Dan Patrick: Big Ten, Pac-12 to Cancel 2020 Football; Latest on SEC, ACC, Big 12

Tyler Conway@jtylerconwayFeatured ColumnistAugust 10, 2020

Fans enter The Bankers Life Fieldhouse for an NCAA college basketball game at the Big Ten Conference tournament in Indianapolis, Thursday, March 12, 2020. The Big Ten Conference announced Thursday, that remainder of the games in the men's NCAA college basketball tournament were cancelled. (AP Photo/Michael Conroy)
Michael Conroy/Associated Press

The Big Ten and Pac-12 have reportedly decided to cancel their 2020 football seasons and are set to announce the news Tuesday, according to Dan Patrick.

The ACC, Big 12 and SEC remain in a state of flux, and the SEC is attempting to save the 2020 season by inviting some schools to join the conference, per Patrick.

           

In a conference-wide vote, Iowa and Nebraska were the only Big Ten universities in favor of holding the season this fall, Patrick reported (h/t Brett McMurphy).

The decisions of Power Five conferences are complex in large part because the NCAA does not consider student-athletes employees. Whereas players in professional sports leagues could collectively bargain safety protocols as a union, major college football athletes have no such recourse.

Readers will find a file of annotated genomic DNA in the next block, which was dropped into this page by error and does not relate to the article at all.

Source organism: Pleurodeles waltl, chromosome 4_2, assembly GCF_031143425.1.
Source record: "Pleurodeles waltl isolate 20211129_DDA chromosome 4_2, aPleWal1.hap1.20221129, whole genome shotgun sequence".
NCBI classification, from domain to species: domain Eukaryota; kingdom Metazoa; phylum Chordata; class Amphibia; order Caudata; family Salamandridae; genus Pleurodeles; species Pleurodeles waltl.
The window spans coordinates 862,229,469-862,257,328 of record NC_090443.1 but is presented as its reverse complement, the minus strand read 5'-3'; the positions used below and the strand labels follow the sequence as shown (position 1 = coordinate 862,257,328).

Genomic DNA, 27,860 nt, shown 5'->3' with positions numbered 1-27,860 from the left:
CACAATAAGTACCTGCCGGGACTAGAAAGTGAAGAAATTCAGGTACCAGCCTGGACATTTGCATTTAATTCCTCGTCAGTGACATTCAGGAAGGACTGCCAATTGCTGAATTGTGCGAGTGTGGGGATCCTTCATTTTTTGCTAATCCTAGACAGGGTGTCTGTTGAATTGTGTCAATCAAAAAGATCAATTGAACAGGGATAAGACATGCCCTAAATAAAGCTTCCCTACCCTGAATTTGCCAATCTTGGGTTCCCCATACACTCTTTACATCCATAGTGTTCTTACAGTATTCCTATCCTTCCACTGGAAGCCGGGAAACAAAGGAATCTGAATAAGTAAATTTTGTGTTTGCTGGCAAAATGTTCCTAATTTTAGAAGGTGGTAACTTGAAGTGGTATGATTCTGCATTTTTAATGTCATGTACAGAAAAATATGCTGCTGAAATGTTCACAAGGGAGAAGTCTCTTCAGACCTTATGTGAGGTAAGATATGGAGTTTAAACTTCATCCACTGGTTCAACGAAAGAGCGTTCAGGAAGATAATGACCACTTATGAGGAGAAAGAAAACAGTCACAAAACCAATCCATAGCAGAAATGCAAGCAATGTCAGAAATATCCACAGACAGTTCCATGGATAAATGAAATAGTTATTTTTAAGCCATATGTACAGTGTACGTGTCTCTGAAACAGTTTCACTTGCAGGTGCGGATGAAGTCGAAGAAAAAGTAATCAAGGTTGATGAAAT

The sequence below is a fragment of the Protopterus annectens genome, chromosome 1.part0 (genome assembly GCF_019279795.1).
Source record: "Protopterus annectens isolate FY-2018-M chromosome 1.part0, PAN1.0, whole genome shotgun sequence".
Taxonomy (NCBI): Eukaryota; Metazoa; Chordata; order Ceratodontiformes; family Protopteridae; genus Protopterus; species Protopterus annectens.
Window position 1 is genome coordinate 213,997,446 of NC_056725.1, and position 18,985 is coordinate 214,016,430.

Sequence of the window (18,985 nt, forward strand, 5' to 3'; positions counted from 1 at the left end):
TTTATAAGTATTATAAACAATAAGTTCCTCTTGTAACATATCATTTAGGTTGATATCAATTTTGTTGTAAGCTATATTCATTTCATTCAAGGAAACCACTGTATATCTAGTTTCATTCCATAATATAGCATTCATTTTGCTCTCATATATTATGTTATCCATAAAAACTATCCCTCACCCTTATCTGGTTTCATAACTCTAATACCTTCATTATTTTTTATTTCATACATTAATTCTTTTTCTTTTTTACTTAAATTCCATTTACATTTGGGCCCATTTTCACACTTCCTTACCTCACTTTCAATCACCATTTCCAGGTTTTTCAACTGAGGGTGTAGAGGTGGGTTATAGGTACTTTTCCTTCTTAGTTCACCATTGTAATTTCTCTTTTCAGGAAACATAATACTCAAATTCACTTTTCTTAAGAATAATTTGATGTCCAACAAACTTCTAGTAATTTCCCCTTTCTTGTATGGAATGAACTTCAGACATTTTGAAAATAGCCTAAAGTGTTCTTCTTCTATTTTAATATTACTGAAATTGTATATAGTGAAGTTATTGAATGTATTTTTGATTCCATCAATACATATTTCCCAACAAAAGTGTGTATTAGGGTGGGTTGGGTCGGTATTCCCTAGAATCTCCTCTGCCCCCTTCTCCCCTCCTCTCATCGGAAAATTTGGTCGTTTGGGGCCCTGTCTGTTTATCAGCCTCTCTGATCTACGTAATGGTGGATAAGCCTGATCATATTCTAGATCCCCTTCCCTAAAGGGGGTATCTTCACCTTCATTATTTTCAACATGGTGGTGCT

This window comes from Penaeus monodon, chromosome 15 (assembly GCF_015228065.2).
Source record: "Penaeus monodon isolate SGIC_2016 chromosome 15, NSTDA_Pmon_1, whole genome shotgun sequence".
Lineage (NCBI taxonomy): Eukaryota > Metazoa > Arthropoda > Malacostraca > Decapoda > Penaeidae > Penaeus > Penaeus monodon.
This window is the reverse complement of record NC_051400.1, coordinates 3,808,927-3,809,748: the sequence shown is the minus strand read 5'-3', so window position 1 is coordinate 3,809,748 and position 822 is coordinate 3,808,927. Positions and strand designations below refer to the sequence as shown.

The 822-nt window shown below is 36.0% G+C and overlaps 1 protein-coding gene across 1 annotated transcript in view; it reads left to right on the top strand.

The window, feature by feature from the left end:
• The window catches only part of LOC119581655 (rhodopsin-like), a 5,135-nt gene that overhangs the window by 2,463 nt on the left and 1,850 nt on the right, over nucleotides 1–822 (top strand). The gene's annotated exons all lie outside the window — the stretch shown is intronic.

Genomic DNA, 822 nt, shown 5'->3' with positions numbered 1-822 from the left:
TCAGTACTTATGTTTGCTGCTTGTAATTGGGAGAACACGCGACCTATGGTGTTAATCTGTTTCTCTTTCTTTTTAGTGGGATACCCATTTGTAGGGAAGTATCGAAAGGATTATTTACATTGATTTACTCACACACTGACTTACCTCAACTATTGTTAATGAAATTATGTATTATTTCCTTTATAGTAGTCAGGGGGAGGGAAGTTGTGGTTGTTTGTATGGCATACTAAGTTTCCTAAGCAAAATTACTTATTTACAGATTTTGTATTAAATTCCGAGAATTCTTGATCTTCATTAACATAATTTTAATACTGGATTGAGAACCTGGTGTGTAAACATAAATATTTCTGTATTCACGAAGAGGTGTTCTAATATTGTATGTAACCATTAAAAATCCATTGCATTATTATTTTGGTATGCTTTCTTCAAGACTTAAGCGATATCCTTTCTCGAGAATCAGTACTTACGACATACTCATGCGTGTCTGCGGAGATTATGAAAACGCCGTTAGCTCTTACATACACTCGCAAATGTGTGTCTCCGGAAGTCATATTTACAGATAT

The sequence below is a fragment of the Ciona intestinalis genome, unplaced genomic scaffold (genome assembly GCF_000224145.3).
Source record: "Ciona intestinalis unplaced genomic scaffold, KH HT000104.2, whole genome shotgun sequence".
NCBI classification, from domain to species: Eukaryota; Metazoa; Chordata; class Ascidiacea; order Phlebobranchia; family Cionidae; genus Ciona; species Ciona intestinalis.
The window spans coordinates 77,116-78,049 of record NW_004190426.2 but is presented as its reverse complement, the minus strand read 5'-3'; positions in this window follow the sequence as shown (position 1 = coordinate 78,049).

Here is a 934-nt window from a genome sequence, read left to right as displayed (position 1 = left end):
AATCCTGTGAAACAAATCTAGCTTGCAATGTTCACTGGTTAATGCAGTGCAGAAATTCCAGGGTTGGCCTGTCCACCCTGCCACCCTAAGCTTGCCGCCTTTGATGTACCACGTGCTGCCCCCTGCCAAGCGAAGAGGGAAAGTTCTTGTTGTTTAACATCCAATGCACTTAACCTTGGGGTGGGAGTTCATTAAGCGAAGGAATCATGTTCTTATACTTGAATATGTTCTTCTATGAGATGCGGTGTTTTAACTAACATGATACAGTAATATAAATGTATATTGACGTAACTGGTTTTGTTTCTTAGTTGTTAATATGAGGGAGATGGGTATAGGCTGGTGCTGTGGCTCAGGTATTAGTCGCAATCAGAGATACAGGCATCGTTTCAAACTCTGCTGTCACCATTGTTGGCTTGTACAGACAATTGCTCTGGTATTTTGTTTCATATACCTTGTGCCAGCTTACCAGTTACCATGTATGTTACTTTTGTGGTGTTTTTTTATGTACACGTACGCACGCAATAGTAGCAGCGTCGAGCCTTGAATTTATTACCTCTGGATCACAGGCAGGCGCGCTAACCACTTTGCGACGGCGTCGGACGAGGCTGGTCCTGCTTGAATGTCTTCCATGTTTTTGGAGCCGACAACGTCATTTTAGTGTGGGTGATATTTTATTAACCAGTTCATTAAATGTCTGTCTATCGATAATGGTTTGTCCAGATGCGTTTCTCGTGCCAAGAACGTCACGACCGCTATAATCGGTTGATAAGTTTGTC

Many professional sports leagues have also guaranteed union members the ability to opt out of the 2020 season without penalty, often with a stipend. NCAA teams could theoretically revoke the scholarship of a player who refuses to play under the current structure.

While several notable players, including Clemson quarterback Trevor Lawrence and Ohio State quarterback Justin Fields, have spoken out on their desire to play, they have done so while requesting several provisions given to professional players. Using the hashtag #WeWantToPlay on Twitter on Sunday night, Power Five conference players requested mandated health and safety protocols, that players maintain their eligibility and scholarships if they opt out, and the ability to form a players association.

The SEC's attempt to save its season seemingly comes down to whether it can convince ACC or Big 12 member schools to form a one-season coalition. If that's the case, those schools will likely have to make concessions to guarantee the safety of the players, which may change the landscape of college football.

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